OPINION | Gujarat Poll Results Cap BJP's 2014 Hangover, Start New Chapter in Indian Politics

Caricatures of Narendra Modi and Rahul Gandhi. (Network18 Creatives)

Caricatures of Narendra Modi and Rahul Gandhi. (Network18 Creatives)

A constituency-wise analysis shows that BJP has lost whenever the voter turnout has approached 75%. The overall turnout this time was about 68%.


Maitreesh Ghatak

For a state that holds only 5% of India’s population, the attention that its recently concluded state elections commanded was disproportionate, but for a good reason. This is a state that propelled its former Chief Minister Narendra Modi to the national stage based on his performance in the state, popularly referred to as the ‘Gujarat Model’.

A basic fault-line underlines the ‘Gujarat Model’ if one looks at the very basic economic indicators. It’s one of the top states in terms of average income levels as well as growth rate, however, in terms of poverty alleviation and social indicators, it ranks average or below average, depending on which specific indicator you look at.

There is also a clear rural-urban divide on these parameters – with the urban areas pushing up the income and growth indicators consistent with the business and industry-friendly image and the rural areas pulling down the social and poverty-alleviation indicators.

The recent election results reflect this contrast quite clearly – the BJP won 45 of the 53 urban and mostly urban constituencies, while the Congress won 72 of the 129 rural and mostly rural constituencies.

Now, to understand the outcome of elections, we should not look at the groups whose voting pattern is steady. For example, BJP has had an edge in the urban areas and the Congress in the rural areas in the previous state elections as well. Moreover, its vote share has remained 48-49% since 2007, after almost touching the 50% mark in 2002.

We should rather look at the three groups of voters that can potentially change this set pattern. The first is turnout – high turnout usually means bad news for the incumbent government. The second is swing voters who move from one party to the other and the third factor is the voting behaviour of first-time voters.

Given the available facts, a comprehensive analysis along these three dimensions is not possible at this stage but some interesting observations emerge.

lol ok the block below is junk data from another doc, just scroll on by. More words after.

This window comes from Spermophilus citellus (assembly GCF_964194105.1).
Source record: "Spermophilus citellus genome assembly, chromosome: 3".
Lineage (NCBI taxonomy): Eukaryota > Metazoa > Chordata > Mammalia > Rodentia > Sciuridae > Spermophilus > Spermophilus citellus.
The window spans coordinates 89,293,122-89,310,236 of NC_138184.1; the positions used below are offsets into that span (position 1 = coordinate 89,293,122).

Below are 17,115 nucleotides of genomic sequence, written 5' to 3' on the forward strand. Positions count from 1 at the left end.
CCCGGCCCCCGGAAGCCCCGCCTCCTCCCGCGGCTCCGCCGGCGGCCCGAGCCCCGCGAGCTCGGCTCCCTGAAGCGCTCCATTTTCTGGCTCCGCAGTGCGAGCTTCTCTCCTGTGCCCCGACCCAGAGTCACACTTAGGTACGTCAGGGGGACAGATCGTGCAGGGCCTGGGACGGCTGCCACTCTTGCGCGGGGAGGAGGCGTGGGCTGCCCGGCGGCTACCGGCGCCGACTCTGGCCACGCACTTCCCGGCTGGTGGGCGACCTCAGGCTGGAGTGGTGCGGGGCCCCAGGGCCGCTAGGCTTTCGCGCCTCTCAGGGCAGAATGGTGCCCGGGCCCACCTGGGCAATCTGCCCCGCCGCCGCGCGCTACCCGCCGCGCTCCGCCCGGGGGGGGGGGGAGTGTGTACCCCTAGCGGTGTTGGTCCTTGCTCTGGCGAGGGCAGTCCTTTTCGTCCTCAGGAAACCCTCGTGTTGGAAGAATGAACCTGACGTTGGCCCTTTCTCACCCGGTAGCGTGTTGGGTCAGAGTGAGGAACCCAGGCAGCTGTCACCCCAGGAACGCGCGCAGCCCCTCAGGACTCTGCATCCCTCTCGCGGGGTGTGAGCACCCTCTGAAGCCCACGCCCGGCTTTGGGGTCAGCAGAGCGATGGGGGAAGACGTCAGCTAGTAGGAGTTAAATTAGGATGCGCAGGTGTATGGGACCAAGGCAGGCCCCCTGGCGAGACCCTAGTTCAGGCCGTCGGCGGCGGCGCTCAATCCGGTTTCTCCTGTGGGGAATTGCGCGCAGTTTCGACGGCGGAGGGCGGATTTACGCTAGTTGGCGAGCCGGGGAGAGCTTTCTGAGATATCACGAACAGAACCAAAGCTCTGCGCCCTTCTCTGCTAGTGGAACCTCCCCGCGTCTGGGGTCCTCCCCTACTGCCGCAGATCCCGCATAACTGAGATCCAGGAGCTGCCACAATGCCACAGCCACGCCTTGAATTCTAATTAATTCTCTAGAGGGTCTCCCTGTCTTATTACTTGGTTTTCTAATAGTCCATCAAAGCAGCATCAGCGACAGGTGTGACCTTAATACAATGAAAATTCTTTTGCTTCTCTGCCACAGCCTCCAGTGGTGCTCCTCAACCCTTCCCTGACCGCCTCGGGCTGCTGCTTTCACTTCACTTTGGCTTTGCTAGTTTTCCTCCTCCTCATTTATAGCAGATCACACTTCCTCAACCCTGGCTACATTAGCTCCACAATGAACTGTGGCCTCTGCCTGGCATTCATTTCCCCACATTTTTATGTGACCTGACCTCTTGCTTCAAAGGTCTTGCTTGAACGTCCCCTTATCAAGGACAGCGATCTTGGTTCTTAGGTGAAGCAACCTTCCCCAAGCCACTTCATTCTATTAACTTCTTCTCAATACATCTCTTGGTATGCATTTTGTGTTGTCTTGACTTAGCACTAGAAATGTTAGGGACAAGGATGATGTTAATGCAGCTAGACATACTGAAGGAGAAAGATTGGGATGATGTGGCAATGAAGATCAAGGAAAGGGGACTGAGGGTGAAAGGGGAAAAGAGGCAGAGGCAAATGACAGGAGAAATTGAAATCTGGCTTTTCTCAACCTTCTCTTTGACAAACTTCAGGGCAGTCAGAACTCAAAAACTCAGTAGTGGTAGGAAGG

A constituency-wise analysis shows that BJP has lost whenever the voter turnout has approached 75%. The overall turnout this time was about 68%. Therefore, Congress’ improved performance does reflect constituency-specific increase in voter turnout, while the overall turnout remained insufficient for a reversal of electoral fortunes.

Interestingly, in the urban areas the sharpest drop in voter turnout occurred – from 72% in 2012 to 65% in 2017, while in rural areas it has seen a slight decrease. Clearly, lower turnout reflects dissatisfaction with the BJP among urban voters, but these voters were not sufficiently driven by anti-incumbency to show up and vote against the BJP.

It is impossible to quantify voters who switched their votes from the BJP to the Congress or other parties, except for anecdotal evidence suggesting fissures within the Patidar community.

An imperfect measure would be to look at how close the electoral margins. Another analysis shows that in 57 constituencies, the victory margin was 5% or less, and in 29 seats, it was less than 2%.

These were easily more hard fought elections than what the final seat tally suggests.

Interestingly, Congress won in 30 of the 57 seats with victory margins of 5% or less, while the BJP won 25. Another notable factor is the rise of the NOTA voters – nearly 2% of voters opted for NOTA in Gujarat and it appears that if they had gone to Congress instead, there could have been a reversal of electoral fortunes.

While no figures for the voting behaviour of first-time voters are available, a reasonable (but not perfect) proxy would be the voting pattern of young voters. A surprising trend that has been noted is that in constituencies with a high percentage of youth voters, who are normally considered to be more likely to vote for the BJP, the Congress has increased its vote share in this election.

Clearly, Narendra Modi’s energetic campaigning made a difference to the overall outcome, making it effectively a mandate for his rule at the Centre. This allowed the BJP to fend off a rising anti-incumbency wave which a newly energized Congress took advantage of. But it also put to rest delusions of grandeur in projecting the possibility of winning 150 seats. The supposed success of the ‘Gujarat Model’ catapulted Narendra Modi to the national stage.

This time he had to come back to Gujarat to fight hard to hold on to what is considered to be a BJP stronghold. The euphoria of the massive 2014 victory is officially over and a gripping new chapter in Indian politics has just started.

Prof. Maitreesh Ghatak is a Professor of Economics at the London School of Economics.

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